Quoted for truth. If you're drowning, it's a great time to learn how to swim. When I started doing derby photography, I was quite literally just a dude who showed up with a DSLR (original Canon Rebel) and a kit lens (18-55mm EF-S), and said yes when they asked if I was a photographer. I sucked when I started. You only get good by working through being pretty crap, which is where Manfred's quote comes in. There is no substitute for experience (10^4 or 10^5 photos is certainly a good start). I'm at about 24,000, and will still be learning when I'm at 2,400,000.

    Returning to your shots, I'd say there is very little wrong with them. The gents have covered some excellent PP techniques, but I'd be careful about shooting for that full-on magazine look. It is my opinion that a photographer has a certain obligation to reality, and the average Cosmo cover defies that. My own PP on models stops at modifying permanent features. I'll remove evidence of a hangover, injury, or bad hair day, but any magazine-style heavy skin smoothing or adjusting someone's shape (neither of which has been suggested here, but which the other photogs may be doing) is going too far.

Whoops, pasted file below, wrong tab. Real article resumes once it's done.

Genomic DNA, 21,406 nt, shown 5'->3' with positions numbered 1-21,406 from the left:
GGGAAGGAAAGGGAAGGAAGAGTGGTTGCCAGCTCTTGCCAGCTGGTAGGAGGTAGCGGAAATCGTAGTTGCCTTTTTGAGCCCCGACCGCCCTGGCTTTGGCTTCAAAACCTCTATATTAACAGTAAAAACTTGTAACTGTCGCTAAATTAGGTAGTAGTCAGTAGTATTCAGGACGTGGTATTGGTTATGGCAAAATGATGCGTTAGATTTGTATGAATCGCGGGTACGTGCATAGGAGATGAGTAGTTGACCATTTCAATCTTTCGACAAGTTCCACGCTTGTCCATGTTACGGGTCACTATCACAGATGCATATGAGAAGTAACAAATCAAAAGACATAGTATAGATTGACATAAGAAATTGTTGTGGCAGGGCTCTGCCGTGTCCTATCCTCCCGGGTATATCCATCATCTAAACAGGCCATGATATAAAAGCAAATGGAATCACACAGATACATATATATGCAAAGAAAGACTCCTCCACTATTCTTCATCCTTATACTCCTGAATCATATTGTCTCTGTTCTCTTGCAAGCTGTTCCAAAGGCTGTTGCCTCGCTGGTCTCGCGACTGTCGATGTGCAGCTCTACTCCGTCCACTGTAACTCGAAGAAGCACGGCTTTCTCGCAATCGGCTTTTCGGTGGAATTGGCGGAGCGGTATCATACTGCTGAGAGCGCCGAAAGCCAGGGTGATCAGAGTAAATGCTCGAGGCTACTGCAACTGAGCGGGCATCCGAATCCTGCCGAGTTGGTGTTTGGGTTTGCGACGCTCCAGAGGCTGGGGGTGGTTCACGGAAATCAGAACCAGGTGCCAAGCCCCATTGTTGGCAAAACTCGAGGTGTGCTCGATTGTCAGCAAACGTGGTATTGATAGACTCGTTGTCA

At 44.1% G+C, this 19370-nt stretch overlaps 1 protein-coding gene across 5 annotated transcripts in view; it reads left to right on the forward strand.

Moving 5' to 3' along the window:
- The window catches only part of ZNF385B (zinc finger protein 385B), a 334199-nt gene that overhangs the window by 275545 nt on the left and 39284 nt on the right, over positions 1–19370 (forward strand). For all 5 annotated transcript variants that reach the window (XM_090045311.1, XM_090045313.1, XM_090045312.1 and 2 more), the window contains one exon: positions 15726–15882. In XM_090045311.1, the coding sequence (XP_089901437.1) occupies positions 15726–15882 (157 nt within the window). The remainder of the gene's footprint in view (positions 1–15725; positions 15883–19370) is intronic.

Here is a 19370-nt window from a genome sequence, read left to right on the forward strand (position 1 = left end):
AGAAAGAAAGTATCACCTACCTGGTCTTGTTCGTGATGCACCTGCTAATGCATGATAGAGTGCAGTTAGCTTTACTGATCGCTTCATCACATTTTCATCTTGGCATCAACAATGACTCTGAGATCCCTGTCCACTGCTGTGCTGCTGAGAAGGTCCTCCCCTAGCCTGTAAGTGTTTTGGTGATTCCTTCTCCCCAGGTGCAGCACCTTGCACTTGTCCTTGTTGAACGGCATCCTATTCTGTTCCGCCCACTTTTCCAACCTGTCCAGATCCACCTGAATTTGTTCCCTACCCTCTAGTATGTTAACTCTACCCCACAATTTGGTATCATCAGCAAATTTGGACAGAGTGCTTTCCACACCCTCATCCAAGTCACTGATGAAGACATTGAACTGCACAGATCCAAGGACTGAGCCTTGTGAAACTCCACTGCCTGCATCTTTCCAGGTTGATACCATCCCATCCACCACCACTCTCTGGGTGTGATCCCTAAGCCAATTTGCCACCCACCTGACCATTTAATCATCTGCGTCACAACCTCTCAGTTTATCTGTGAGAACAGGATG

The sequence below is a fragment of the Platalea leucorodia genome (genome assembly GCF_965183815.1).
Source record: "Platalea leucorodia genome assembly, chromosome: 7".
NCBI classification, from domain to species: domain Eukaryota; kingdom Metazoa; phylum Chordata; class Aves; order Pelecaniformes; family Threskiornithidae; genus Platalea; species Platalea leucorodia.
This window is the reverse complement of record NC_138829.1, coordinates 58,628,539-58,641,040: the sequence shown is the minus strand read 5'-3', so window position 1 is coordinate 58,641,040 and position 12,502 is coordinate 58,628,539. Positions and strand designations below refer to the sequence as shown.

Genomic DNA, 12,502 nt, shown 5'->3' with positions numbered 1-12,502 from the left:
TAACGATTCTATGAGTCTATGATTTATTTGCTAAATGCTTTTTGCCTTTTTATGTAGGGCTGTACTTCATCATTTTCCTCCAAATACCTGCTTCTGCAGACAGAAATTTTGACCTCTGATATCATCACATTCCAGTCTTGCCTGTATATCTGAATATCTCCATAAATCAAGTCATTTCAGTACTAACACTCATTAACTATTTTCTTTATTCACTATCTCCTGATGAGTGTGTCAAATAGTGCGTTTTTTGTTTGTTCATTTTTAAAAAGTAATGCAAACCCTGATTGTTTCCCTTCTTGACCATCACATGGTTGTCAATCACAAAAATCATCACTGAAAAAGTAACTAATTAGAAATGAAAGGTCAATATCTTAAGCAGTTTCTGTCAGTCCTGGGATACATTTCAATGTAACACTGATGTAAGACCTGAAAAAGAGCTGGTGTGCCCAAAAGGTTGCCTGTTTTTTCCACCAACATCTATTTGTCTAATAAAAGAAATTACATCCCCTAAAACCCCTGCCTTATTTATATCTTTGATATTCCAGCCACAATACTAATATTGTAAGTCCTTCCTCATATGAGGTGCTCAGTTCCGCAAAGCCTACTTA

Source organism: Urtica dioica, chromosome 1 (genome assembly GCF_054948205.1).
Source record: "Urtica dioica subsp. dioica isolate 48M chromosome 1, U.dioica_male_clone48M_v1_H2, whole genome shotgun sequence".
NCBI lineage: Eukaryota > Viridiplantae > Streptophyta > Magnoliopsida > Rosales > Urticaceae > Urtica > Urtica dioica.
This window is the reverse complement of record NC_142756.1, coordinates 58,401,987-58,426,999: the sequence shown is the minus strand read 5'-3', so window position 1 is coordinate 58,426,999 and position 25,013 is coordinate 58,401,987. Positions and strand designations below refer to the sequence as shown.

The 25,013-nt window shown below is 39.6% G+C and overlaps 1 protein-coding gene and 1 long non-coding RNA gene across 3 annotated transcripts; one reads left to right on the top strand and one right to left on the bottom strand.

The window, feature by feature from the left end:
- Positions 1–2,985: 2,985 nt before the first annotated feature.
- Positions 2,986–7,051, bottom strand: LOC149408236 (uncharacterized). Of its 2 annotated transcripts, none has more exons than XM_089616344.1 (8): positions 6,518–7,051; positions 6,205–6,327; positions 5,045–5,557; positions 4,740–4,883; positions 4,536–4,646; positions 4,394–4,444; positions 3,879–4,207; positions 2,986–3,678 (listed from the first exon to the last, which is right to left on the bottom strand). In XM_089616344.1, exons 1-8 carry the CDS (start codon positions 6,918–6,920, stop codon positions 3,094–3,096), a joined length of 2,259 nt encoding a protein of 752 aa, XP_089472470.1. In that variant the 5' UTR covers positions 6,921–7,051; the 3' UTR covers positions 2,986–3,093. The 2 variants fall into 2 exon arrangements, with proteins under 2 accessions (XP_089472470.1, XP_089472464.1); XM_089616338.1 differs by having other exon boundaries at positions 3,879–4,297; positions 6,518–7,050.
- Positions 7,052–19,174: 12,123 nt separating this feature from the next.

Depending on the colors you want to punch up (cool or warm), you can try the following steps.
    -Increase saturation significantly (I use 3-12 points with portraits). This will make the model's skin look unrealistically colored, but step 2 addresses that.
    -Change the white balance (you may need to use both the yellow/blue and pink/green sliders) to bring the model's skin back to a realistic shade. I believe Canon used a version of this technique.

    It's worth mentioning that both these gents are well ahead of me in PP techniques. Their suggestions are more advanced, but also more targeted. For what it's worth, I think Canon's edit is excellent.

  8. #8
    DanK's Avatar
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    Re: Novice's Post Processing Nightmare (Model Shoot)